Internet word of mouth is so important in China that prospective visitors will undoubtedly be checking in with your social media pages to see what other consumers are saying about you. They’re also guaranteed to run your business through Baidu or another Chinese social network to try and visit your site. Trust is very important to Chinese people, so making the extra effort to host a .cn domain for your site will go a long way. Also, 9 times out of 10, they prefer to read content in their own language. There is no point in half-measures when it comes to appealing to the Chinese market – but going the distance will yield results.

Just think, FITs represent a whole new consumer base that is growing exponentially (especially as more and more Chinese people get online and become more mobile), and without cultivating an online presence in China (even a small one), you’re missing out on a huge chunk of the market.

Entrepreneurial journalism. Part III

Don’t be Afraid of a Funny.

You have to see your interaction as potentially impinging on your readers’ leisure time. So lighten up, be cheeky, use rhetorical questions and have a giggle. People warm to and try to remember a funny. So if you’re fortunate enough to have a good sense of humour, use it,

Have a Point of View.

Social media can encourage the bland and the insipid. Just look at Facebook. Many people would rather blend into the consensus than risk treading on someone’s toes. But what’s the point of any writing that demonstrates no point of view? After all, people made incredible sacrifices so that we could say it as we see it and express our opinion. Don’t be afraid of that right.

Break. It. Up.

Readers’ searches for content will generally be determined by how fast they can skim read. You’ll only succeed at slowing them down by getting your hooks into them. Ease the function of rapidly shifting eyeballs by breaking up your pieces with short passages, lists, images, bullet points and captions. Clever use of subheadings can break your story down and captivate your reader.

Tell stories.

You’ll always be able to engage readers with how-to pieces, predictions, top-tens and other similar staples. But think of yourself as being a storyteller too. There are certain key elements to storytelling such as time, place, characters, conflict and resolution which can help you to take your reader on a journey.

Arouse.

I don’t wish to be too bold. But maybe I should. There’s nothing wrong with a bit of sensory stimulation. Great writing leans heavily on cliffhangers. So build curiosity. Suggest. Surprise. Hit. Twist. Do the unexpected. Whatever you can do to make eyes dilate and hearts pound will make you mean more to your reader.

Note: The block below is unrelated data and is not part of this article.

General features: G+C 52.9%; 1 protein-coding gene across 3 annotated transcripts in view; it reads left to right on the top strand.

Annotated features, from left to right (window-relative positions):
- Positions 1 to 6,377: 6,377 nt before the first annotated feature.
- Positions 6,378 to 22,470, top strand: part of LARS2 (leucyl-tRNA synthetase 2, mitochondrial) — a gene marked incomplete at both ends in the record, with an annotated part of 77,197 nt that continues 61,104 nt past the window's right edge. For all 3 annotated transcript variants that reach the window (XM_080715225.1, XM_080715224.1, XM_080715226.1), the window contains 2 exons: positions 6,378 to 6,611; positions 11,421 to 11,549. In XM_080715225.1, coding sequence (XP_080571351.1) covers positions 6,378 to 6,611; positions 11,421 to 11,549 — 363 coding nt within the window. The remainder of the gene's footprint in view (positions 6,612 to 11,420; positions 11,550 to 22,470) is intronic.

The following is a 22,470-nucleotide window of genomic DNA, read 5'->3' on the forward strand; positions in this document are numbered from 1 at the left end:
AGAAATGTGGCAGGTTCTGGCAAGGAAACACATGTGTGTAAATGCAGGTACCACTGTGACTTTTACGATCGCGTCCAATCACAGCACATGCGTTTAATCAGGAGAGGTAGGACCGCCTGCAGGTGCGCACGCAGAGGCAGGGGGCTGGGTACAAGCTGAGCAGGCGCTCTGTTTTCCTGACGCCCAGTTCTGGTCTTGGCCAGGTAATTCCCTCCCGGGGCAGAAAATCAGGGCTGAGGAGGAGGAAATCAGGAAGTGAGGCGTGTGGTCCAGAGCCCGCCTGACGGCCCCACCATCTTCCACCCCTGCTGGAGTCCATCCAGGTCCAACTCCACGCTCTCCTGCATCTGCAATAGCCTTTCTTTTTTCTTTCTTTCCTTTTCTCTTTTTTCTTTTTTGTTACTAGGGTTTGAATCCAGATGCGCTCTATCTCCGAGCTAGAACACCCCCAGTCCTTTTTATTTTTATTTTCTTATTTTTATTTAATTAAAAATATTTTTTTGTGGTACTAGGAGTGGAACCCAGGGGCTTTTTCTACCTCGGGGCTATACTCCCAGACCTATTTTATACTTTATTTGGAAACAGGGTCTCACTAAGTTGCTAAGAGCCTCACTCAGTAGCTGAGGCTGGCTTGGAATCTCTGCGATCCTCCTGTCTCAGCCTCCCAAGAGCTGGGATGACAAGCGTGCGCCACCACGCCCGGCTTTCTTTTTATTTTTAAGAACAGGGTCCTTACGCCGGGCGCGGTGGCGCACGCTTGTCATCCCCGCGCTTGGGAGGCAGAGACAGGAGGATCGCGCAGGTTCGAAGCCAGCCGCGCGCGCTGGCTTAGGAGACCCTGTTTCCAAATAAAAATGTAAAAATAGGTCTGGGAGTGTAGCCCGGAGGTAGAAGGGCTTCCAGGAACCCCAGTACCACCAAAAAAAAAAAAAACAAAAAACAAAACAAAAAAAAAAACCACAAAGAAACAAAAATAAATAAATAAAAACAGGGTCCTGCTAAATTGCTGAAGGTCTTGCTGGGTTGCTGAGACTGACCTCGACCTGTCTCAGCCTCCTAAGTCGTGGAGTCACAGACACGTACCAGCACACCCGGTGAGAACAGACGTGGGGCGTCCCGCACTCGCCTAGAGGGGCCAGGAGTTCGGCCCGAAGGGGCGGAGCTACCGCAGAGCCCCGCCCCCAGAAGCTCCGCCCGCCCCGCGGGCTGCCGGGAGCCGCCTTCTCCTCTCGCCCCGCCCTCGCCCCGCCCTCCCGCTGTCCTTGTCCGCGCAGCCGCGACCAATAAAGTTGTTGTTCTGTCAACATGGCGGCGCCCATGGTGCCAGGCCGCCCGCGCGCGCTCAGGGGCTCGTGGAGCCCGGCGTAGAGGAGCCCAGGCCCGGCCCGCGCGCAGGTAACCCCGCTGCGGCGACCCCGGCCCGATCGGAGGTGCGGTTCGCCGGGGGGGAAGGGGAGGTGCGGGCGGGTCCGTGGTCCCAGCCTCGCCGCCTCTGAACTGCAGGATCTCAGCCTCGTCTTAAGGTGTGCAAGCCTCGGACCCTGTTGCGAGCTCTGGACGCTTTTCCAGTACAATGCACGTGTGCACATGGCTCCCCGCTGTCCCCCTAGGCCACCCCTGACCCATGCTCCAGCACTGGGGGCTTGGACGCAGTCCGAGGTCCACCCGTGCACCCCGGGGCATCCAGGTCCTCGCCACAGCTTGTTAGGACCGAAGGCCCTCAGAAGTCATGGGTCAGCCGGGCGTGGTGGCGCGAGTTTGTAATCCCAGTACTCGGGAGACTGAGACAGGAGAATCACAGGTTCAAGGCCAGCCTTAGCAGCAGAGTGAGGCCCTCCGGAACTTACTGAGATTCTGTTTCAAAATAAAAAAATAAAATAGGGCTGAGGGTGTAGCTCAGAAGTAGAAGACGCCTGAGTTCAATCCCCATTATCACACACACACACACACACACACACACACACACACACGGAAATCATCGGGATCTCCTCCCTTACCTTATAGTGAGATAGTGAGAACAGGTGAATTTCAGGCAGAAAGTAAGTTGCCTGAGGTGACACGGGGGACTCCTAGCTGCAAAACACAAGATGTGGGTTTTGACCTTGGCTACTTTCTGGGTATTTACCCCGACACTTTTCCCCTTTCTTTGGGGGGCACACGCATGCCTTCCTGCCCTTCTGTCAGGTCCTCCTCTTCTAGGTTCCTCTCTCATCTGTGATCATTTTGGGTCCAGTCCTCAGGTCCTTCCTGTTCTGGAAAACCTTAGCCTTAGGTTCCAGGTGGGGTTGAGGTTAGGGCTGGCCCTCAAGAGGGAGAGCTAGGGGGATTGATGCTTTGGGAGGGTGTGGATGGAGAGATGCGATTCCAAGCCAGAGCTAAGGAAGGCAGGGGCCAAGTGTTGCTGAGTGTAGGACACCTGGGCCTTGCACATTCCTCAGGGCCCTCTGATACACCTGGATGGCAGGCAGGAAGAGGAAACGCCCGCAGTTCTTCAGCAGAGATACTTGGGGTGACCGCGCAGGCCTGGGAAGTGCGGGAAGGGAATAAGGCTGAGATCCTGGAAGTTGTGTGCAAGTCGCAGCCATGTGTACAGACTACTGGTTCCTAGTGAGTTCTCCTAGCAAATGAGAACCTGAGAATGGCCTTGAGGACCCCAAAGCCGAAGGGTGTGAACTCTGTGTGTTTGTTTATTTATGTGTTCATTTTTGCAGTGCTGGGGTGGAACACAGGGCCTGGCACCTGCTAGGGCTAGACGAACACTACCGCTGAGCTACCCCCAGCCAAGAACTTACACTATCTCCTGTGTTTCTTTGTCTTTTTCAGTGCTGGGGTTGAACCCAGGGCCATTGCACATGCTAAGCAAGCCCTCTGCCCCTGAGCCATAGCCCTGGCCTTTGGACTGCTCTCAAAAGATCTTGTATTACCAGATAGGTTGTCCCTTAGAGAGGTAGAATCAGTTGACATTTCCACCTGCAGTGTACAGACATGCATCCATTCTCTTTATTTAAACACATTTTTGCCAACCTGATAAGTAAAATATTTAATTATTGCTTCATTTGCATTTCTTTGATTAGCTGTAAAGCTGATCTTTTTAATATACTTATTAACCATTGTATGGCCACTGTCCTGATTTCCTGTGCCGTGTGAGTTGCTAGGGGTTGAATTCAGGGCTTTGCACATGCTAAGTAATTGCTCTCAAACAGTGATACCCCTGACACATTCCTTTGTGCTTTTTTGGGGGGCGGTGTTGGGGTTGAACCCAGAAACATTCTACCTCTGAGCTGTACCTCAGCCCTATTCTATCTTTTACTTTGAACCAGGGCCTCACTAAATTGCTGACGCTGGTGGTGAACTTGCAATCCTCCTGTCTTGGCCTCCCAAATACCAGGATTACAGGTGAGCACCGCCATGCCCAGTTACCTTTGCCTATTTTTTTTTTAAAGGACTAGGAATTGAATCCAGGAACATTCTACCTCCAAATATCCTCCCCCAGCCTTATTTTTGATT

Teach.

Advertising is essentially preaching. We like to think of entrepreneurial journalism as being more about teaching. Your mission is to educate, and entertain. You’re going to have to talk about your brand, but you’ll never build an audience if that’s all you talk about. Share your knowledge with generosity and make the reader feel that they’ve engaged in something valuable.

Converse.

Entrepreneurial journalism can lead us to write conversationally. It helps when you ask your readers to ask questions, add comments and join the new media interaction party.

Demand Action.

As any comedian will tell you, it’s always best to leave your

funniest gag until the end of the show. But entrepreneurial journalism has no point of closure. After all it will be motion that you’re ultimately measuring. So never bid your reader farewell. Tell them what to do next. Share. Sign up. Register. Download. Try. Buy.

Grasp these points of entrepreneurial journalism? If you do you’ll succeed in engaging readers. Whatever happens, let us know and don’t be a stranger.

Entrepreneurial journalism: the written word and commerce. Part II.

Entrepreneurial journalism: the written word and commerce. Part I.

Rhubarb Fool, harpers bazaar

10 Must-dos In Translating Content

Choose your translators carefully!

Obvious, right? But this simple rule is something that we’ve seen the majority of translation houses choose to ignore. Let Rhubarb Fool offer some simple tips that will help you generate high quality translated material for your clients.

Make sure the glove fits